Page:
Evaluating the effectiveness of a lay health promoter-led, community-based participatory pesticide safety intervention with farmworker families.
Quandt-SA; Grzywacz-JG; Talton-JW; Trejo-G; Tapia-J; D'Agostino-RB Jr.; Mirabelli-MC; Arcury-TA
Health Promot Pract 2013 May; 14(3):425-432
Pesticide safety training is mandated for migrant and seasonal farmworkers. However, none is required for family members, who implement home sanitation to protect against pesticide exposure and need to control pests in substandard housing. Controlled studies have demonstrated the efficacy of pesticide education programs for farmworker families, but no carefully evaluated demonstration projects have shown effectiveness in public health settings. This project evaluates a lay health promoter program to improve pesticide-related knowledge and practices. Promotoras from six agencies recruited families with children to deliver a six-lesson, in-home, culturally and educationally appropriate curriculum. Independently conducted pre- and posttests evaluated changes in knowledge and practices. Adults in 610 families completed the study. Most were from Mexico, with low levels of formal education. Significant improvements in knowledge were observed for all six lessons. Significant improvements were observed in practices related to para-occupational exposure and residential pest control. Lay health promoters with limited training and supervision can have significant impacts on families' knowledge and practices. They represent a workforce increasingly recognized as a force for reducing health disparities by providing culturally appropriate health education and other services. This study adds to the literature by demonstrating their effectiveness in a public health setting with rigorous evaluation.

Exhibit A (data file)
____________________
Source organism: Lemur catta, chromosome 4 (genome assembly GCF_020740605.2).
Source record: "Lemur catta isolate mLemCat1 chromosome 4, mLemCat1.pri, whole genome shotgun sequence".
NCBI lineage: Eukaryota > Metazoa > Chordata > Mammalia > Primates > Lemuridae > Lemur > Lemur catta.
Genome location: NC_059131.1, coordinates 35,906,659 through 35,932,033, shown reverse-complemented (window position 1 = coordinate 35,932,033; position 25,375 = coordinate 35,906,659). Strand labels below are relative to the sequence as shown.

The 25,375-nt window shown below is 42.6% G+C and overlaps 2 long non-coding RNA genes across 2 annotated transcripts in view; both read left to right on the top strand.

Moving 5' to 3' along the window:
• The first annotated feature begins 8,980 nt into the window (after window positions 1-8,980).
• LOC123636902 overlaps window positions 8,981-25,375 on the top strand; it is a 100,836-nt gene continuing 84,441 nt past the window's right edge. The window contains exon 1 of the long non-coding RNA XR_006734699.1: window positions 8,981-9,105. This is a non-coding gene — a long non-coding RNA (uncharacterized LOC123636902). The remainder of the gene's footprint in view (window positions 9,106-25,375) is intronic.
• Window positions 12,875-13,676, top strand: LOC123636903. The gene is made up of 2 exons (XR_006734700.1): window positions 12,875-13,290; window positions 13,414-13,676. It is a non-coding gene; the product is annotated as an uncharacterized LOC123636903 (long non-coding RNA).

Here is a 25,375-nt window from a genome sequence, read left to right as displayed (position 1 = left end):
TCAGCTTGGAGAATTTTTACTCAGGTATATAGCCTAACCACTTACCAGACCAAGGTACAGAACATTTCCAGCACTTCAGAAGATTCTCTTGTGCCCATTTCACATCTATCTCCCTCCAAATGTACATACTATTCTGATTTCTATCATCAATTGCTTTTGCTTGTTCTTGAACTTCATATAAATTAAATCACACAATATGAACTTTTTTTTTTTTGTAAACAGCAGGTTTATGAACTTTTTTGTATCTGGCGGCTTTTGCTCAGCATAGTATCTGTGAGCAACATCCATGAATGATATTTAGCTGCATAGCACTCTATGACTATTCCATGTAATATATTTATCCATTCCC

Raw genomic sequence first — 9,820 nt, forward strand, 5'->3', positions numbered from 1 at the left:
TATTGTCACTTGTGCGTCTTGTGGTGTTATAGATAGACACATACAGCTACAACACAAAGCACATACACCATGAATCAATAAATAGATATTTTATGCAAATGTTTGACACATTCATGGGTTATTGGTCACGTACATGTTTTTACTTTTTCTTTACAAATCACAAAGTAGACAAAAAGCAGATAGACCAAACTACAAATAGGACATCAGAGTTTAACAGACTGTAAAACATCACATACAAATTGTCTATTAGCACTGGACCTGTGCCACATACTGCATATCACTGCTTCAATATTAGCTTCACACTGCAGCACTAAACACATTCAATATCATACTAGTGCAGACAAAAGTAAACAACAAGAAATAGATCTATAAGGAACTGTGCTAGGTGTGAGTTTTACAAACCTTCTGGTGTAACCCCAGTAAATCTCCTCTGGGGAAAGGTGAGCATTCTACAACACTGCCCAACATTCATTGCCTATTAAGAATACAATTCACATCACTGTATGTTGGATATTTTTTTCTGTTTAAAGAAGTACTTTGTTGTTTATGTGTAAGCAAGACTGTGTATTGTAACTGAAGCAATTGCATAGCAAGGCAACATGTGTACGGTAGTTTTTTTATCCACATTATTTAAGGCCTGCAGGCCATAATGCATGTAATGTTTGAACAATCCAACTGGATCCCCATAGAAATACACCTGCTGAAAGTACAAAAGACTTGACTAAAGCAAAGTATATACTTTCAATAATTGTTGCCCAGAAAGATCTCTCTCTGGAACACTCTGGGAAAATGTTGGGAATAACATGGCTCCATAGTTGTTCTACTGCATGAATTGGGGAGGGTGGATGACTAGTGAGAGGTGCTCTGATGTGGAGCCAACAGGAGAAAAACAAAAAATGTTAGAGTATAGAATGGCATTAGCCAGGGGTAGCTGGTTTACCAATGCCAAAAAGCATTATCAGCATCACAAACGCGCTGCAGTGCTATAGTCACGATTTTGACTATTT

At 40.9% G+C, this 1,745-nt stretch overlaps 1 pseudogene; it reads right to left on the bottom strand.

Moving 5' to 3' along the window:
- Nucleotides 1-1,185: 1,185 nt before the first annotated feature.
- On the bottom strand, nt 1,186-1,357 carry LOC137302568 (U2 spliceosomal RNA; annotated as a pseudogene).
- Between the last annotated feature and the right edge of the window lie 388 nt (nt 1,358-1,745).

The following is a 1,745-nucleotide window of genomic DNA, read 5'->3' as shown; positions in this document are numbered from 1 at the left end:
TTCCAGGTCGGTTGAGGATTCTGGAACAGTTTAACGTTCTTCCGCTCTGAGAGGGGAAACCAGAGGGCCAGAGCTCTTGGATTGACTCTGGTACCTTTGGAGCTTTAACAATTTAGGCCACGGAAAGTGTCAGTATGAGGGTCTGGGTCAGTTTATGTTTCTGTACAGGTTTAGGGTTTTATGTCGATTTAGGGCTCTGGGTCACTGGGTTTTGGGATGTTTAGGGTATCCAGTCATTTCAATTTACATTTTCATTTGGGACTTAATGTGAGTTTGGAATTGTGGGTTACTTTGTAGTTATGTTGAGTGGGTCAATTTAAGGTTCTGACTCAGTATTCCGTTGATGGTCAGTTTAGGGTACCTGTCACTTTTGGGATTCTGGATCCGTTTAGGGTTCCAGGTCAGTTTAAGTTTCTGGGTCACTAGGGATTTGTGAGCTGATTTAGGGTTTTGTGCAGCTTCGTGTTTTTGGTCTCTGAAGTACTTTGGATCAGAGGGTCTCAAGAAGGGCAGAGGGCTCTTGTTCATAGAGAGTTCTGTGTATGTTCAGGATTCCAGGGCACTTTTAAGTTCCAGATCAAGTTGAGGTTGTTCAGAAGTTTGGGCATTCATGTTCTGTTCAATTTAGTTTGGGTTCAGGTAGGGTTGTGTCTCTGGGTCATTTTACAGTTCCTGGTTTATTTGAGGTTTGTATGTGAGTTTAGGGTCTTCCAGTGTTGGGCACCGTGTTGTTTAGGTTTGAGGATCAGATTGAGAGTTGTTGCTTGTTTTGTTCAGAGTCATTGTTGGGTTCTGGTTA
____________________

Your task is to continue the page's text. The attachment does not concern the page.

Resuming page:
Agricultural-processes; Agricultural-chemicals; Agricultural-industry; Agricultural-workers; Agriculture; Pesticides; Pesticides-and-agricultural-chemicals; Families; Farmers; Safety-education; Safety-measures; Safety-programs; Training; Health-hazards; Health-programs; Health-protection; Employee-exposure; Seasonal-activity; Sociological-factors; Racial-factors; Safety-practices; Work-practices;
Author Keywords: community-based participatory research; lay health promoter; demonstration project; migrant and seasonal farmworkers; occupational health and safety; pesticide exposure
Health Promotion Practice
Wake Forest University Health Sciences, Winston-Salem